"Whine whine whine." What is she, related to me? I glowered teasingly back, resisted the urge to toss her into the Singapore Strait, and looked around for some duct tape, to no avail, to shut her up. I mean, really, if you're going to whine incessantly, there's no reason to do it aloud.

Just start a blog.


Watch this space for guest commentary courtesy of my favorite almost-9-year-old. Odds are quite good that it will be whine-free: we're having an awesome time, and even my whining has been drowned by raves, laughter, and Kalyn's gleeful cackles.

Tuesday, August 08, 2006

Seventy Cents
by venitha

"Oh, wait. I've got the 70 cents," I tell the Home Depot clerk, who is without a doubt Ashton Kutcher researching an upcoming movie role. I dig a handful of change out of the bottom of my bag, glancing about for Demi Moore. Surely she's in the power tool aisle, bare shoulders and cleavage enhancing her orange apron as she demonstrates first the DeWalt, then the Ryobi, power drill.

I liberate all the silver coins from my hand and stuff a fistful of pennies back in my bag, making a mental note to keep an eye out for a gumball machine, a marvel of which Singaporean children are tragically deprived. I set two quarters and two dimes on the counter while Ash stares vacantly at the open cash register drawer.

"That means you get... seven dollars back?"


I take the bills, and one by one he dully thumps each coin with his index finger, counting v-e-r-y slowly, silently mouthing numbers. Twenty-five... fifty... sixty...

"Long day?"

"Long night is more like it."

"I hear ya." Drinking for two ever since Jim departed for Asia, I consumed an impressive number of margaritas myself last night, and while I am not currently arithmetically impaired, it's not for lack of effort.

"I hope your shift's over soon."

"Thanks." He shoots me a queasy smile.

I grab my bottle of Goo Gone, pleased at not having been offered a bag, even if it's merely hangover-induced oversight and not Home Depot's token effort to compensate for the solvent I'm about to release into the environment.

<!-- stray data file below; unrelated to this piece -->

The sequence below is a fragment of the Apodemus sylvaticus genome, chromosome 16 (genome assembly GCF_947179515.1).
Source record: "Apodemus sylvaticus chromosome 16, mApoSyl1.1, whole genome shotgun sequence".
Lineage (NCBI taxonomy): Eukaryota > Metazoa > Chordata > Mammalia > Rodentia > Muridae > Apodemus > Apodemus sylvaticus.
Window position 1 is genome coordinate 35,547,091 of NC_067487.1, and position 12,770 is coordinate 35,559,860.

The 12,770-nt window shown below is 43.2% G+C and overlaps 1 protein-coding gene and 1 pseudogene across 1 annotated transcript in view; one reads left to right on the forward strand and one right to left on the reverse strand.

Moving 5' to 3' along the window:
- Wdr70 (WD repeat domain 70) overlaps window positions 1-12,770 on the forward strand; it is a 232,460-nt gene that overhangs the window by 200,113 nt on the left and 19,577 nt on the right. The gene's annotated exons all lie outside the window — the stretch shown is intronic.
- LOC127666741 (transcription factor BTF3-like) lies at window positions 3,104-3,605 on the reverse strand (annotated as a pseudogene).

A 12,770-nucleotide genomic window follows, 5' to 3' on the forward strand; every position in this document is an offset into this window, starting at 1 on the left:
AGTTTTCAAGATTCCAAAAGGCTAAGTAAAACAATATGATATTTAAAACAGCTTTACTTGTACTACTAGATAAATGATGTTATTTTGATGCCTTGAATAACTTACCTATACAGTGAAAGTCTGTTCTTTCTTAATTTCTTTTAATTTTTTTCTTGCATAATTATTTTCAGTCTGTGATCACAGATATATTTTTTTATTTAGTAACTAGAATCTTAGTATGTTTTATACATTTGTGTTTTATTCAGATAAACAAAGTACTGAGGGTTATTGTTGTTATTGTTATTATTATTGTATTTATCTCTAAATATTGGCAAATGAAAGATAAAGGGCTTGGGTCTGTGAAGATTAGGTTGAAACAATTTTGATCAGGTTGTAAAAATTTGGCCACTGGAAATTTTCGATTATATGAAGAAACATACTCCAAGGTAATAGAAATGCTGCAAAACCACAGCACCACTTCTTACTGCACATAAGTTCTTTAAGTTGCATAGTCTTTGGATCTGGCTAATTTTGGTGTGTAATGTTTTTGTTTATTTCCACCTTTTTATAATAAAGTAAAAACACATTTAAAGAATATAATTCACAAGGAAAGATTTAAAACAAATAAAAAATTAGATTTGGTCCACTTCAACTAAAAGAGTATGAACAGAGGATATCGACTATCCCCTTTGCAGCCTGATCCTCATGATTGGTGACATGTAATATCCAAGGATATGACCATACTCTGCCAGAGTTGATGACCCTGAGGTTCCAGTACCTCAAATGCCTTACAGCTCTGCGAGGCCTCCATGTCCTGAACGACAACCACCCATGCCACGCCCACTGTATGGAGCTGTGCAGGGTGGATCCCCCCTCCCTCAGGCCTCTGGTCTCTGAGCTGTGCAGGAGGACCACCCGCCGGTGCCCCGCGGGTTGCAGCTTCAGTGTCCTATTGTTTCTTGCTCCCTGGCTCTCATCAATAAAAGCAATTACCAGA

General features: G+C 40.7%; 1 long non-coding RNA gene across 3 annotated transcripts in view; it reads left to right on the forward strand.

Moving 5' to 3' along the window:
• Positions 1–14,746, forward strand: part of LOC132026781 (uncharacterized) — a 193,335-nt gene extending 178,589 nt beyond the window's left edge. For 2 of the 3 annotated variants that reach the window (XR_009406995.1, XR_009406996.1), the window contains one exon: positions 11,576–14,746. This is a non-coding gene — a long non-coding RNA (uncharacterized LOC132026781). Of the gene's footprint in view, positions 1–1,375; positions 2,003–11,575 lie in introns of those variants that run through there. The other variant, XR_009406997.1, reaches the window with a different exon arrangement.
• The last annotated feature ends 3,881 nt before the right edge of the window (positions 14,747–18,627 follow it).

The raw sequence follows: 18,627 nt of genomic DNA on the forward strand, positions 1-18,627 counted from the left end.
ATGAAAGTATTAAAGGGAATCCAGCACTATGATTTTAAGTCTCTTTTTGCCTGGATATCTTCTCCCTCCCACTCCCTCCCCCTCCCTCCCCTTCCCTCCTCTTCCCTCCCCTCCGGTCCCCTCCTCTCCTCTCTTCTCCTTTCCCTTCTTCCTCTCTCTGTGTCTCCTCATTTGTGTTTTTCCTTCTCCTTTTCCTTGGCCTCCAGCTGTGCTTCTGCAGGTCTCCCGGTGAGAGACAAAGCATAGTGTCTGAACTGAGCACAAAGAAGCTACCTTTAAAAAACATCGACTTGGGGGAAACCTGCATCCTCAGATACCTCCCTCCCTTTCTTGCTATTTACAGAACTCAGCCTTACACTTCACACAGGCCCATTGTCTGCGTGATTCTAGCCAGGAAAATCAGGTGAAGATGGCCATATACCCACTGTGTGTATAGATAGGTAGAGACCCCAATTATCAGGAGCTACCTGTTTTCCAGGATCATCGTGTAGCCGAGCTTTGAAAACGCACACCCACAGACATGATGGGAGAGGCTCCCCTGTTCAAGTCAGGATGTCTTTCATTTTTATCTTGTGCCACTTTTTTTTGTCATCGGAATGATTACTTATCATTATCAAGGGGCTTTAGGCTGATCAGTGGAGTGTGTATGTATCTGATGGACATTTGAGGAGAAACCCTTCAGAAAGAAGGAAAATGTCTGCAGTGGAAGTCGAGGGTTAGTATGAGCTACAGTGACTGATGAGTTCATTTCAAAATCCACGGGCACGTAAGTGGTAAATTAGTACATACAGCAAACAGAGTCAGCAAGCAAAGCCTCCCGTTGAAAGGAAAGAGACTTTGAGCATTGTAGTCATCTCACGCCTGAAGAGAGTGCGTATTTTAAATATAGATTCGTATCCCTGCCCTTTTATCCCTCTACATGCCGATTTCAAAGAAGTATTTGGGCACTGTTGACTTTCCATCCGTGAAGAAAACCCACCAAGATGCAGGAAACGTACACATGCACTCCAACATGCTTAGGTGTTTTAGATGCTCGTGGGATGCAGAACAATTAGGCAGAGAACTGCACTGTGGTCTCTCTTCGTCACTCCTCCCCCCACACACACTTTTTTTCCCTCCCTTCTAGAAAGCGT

There's something symbolic about my suitcase's attempt to implode here in Colorado and to expose beneath some decorative (at least I hope they're decorative, as I've removed them) straps a sticky goo that gloms onto everything: , as my trusty (until this point) Samsonite shall henceforth be known, wants to stay here in Colorado, too. Always one to note and then to ignore such subtle messages, I do my best to put Humpty back together again and employ the brute force of Goo Gone to clean up his act.

I am tempted to wipe Humpty clean, to strip him of his colorful sticker storybook of airport security validations, immigration and customs certifications, and three-letter abbreviations for Asian cities next to smudged bar codes. But I don't. Like the slight hangover that reminds you all day of a night well-enjoyed, a little baggage is not a bad thing.


Monday, August 07, 2006

Not Even
by venitha

I don't want to go back to Singapore.

Not even to sleep in my own bed.

Not even to stop living out of a suitcase.

Not even for welcome-back sushi.

Not even for Thai mangoes and pineapples.

Not even to live without a car and to be oblivious to $3/gallon gasoline.

Not even for the bliss of not hearing GW on the radio every day.

Not even for our National Day party on Wednesday, enjoying the fireworks from our rooftop with all our wonderful Singapore friends.

Not even for the next three weeks in Singapore and with my sister and 8-year-old niece.

Not even for Womad.

Not even for the travels Jim and I have planned for the next year, to Cambodia, Vietnam, India, and Indonesia.

Not even to have interesting stuff to blog about.

Not even... to be with Jim?

Well, hell. My shuttle leaves at dark o'clock tomorrow morning, and 24 hours later, I'll be back "home" in Singapore.